vegemite {vegan}R Documentation

Prints a Compact, Ordered Vegetation Table


The function prints a compact vegetation table, where species are rows, and each site takes only one column without spaces. The vegetation table can be ordered by explicit indexing, by environmental variables or results from an ordination or cluster analysis.


vegemite(x, use, scale, sp.ind, site.ind, zero=".", select ,...)
coverscale(x, scale=c("Braun.Blanquet", "Domin", "Hult", "Hill", "fix","log"),


x Vegetation data.
use Either a vector, or an object from cca, decorana etc. or hclust or a dendrogram for ordering sites and species.
sp.ind Species indices.
site.ind Site indices.
zero Character used for zeros.
select Select a subset of sites. This can be a logical vector (TRUE for selected sites), or a vector of indices of selected sites. The order of indices does not influence results, but you must specify use or site.ind to reorder sites.
scale Cover scale used (can be abbreviated).
maxabund Maximum abundance used with scale = "log". Data maximum in the selected subset will be used if this is missing.
... Arguments passed to coverscale (i.e., maxabund).


The function prints a traditional vegetation table. Unlike in ordinary data matrices, species are used as rows and sites as columns. The table is printed in compact form: only one character can be used for abundance, and there are no spaces between columns. Species with no occurrences are dropped from the table.

The parameter use can be a vector or an object from hclust, a dendrogram or any ordination result recognized by scores (all ordination methods in vegan and some of those not in vegan). If use is a vector, it is used for ordering sites. If use is an object from ordination, both sites and species are arranged by the first axis. When use is an object from hclust or a dendrogram, the sites are ordered similarly as in the cluster dendrogram. If ordination methods provide species scores, these are used for ordering species. In all cases where species scores are missing, species are ordered by their weighted averages (wascores) on site scores. There is no natural, unique ordering in hierarchic clustering, but in some cases species are still nicely ordered (please note that you can reorder.dendrogram to have such a natural order). Alternatively, species and sites can be ordered explicitly giving their indices or names in parameters sp.ind and site.ind. If these are given, they take precedence over use. A subset of sites can be displayed using argument select, but this cannot be used to order sites, but you still must give use or site.ind.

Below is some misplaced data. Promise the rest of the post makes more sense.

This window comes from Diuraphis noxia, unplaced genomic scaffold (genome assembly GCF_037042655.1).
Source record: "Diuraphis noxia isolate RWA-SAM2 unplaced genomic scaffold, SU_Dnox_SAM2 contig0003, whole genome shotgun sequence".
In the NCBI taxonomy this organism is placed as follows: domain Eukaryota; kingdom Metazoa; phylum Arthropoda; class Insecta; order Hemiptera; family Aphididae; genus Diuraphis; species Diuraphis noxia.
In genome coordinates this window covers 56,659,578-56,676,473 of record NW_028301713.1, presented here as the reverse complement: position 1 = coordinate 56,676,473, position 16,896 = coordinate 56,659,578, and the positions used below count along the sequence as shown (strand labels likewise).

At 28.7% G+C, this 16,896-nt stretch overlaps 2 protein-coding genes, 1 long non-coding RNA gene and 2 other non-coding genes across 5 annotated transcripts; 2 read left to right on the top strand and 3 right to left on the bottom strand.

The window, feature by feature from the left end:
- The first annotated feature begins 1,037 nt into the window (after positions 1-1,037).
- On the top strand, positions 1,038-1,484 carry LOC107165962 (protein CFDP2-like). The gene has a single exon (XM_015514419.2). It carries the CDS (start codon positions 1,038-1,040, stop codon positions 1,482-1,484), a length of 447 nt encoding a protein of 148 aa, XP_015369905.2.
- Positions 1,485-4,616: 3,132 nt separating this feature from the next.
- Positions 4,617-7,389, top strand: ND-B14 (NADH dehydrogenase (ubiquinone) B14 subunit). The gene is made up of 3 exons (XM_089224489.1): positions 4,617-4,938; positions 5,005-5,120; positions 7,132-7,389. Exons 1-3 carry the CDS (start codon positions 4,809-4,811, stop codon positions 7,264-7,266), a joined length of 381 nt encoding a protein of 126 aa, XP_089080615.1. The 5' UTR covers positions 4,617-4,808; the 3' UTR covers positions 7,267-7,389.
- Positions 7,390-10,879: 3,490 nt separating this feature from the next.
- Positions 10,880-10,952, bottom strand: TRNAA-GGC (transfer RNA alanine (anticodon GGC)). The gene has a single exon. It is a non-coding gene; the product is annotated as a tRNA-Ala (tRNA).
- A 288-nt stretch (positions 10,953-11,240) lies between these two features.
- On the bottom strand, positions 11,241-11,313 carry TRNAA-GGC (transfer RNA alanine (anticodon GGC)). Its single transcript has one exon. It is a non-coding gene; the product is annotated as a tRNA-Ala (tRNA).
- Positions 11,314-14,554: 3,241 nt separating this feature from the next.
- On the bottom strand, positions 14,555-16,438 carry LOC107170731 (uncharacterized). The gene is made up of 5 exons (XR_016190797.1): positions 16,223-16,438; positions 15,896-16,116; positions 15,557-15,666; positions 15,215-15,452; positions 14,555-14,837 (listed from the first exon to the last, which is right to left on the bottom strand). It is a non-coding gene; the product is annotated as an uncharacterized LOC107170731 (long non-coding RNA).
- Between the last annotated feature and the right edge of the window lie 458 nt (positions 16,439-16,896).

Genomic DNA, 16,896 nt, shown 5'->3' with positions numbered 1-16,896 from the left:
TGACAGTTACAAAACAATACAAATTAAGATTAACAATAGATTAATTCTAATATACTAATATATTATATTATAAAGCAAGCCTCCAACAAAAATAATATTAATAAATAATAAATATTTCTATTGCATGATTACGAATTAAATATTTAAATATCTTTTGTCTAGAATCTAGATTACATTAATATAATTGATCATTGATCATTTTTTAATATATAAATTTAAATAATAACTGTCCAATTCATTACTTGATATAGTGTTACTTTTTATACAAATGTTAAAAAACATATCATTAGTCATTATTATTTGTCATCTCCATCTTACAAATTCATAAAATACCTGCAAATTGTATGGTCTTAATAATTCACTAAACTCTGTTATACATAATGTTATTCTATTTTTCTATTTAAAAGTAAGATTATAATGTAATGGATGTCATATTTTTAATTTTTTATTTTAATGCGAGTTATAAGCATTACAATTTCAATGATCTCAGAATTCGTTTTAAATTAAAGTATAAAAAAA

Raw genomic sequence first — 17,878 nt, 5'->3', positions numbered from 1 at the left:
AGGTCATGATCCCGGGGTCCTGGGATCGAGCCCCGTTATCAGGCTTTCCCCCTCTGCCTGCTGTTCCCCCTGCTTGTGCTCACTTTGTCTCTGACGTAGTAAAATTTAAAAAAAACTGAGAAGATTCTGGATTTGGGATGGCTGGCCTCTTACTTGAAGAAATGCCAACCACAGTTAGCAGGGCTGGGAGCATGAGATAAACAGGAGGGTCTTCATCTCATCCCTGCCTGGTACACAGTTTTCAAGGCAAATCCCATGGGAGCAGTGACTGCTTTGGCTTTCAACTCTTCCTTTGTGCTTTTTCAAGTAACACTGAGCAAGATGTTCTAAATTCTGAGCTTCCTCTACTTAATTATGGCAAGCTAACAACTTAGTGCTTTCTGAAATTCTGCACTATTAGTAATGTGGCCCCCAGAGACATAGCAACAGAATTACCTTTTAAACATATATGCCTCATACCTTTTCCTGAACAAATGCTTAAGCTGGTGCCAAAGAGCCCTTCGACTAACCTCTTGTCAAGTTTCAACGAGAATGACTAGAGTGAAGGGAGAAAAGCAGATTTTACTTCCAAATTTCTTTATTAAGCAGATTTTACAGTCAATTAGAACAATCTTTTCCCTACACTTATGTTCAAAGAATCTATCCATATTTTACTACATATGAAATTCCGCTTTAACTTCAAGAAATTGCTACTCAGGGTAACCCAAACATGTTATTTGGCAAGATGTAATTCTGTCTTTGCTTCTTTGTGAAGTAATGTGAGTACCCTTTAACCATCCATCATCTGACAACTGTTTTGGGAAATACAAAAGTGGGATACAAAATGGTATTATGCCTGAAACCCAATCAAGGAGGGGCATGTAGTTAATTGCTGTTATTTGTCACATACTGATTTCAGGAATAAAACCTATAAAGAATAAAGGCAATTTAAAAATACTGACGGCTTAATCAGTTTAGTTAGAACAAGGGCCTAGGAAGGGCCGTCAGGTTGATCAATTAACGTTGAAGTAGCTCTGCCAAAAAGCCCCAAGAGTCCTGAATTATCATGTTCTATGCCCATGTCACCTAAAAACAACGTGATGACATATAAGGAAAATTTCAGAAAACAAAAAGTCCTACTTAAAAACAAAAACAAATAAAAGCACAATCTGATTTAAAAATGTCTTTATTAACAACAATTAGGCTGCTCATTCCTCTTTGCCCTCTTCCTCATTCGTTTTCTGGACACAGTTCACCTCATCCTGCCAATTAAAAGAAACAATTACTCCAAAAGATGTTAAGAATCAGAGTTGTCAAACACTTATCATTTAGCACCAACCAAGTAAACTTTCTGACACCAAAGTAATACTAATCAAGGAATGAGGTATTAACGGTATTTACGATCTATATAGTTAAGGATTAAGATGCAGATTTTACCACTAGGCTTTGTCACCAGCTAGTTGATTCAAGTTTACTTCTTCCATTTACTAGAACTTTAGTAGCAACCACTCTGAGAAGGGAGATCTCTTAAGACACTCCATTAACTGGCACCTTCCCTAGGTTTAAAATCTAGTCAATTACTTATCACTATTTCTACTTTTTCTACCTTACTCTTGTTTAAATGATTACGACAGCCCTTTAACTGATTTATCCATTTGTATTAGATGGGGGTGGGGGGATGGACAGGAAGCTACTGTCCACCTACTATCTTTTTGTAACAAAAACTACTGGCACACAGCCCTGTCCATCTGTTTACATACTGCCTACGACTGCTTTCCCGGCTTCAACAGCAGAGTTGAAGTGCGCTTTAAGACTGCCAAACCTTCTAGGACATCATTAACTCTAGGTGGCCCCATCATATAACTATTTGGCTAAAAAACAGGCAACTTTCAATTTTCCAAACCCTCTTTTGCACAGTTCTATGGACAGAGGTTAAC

If scale is given, vegemite calls coverscale to transform percent cover scale or some other scales into traditional class scales used in vegetation science (coverscale can be called directly, too). Braun-Blanquet and Domin scales are actually not strict cover scales, and the limits used for codes r and + are arbitrary. Scale Hill may be inappropriately named, since Mark O. Hill probably never intended this as a cover scale. However, it is used as default 'cut levels' in his TWINSPAN, and surprisingly many users stick to this default, and this is a de facto standard in publications. All traditional scales assume that values are cover percentages with maximum 100. However, non-traditional alternative log can be used with any scale range. Its class limits are integer powers of 1/2 of the maximum (argument maxabund), with + used for non-zero entries less than 1/512 of the maximum (log stands alternatively for logarithmic or logical). Scale fix is intended for `fixing' 10-point scales: it truncates scale values to integers, and replaces 10 with X and positive values below 1 with +.


The function is used mainly to print a table, but it returns (invisibly) a list with items:

species Ordered species indices
sites Ordered site indices

These items can be used as arguments sp.ind and site.ind to reproduce the table. In addition to the proper table, the function prints the numbers of species and sites and the name of the used cover scale at the end.


This function was called vegetab in older versions of vegan. The new name was chosen because the output is so compact (and to avoid confusion with the vegtab function in the labdsv package).


Jari Oksanen


The cover scales are presented in many textbooks of vegetation science; I used:

Shimwell, D.W. (1971) The Description and Classification of Vegetation. Sidgwick & Jackson.

See Also

cut and approx for making your own `cover scales', wascores for weighted averages.


## Print only more common species 
freq <- apply(varespec > 0, 2, sum)
vegemite(varespec, scale="Hult", sp.ind = freq > 10)
## Order by correspondence analysis, use Hill scaling and layout:
dca <- decorana(varespec)
vegemite(varespec, dca, "Hill", zero="-")
## Show one class from cluster analysis, but retain the ordering above
clus <- hclust(vegdist(varespec))
cl <- cutree(clus, 3)
sel <- vegemite(varespec, use=dca, select = cl == 3, scale="Br")
# Re-create previous
vegemite(varespec, sp=sel$sp, site=sel$site, scale="Hult")

[Package vegan version 1.16-32 Index]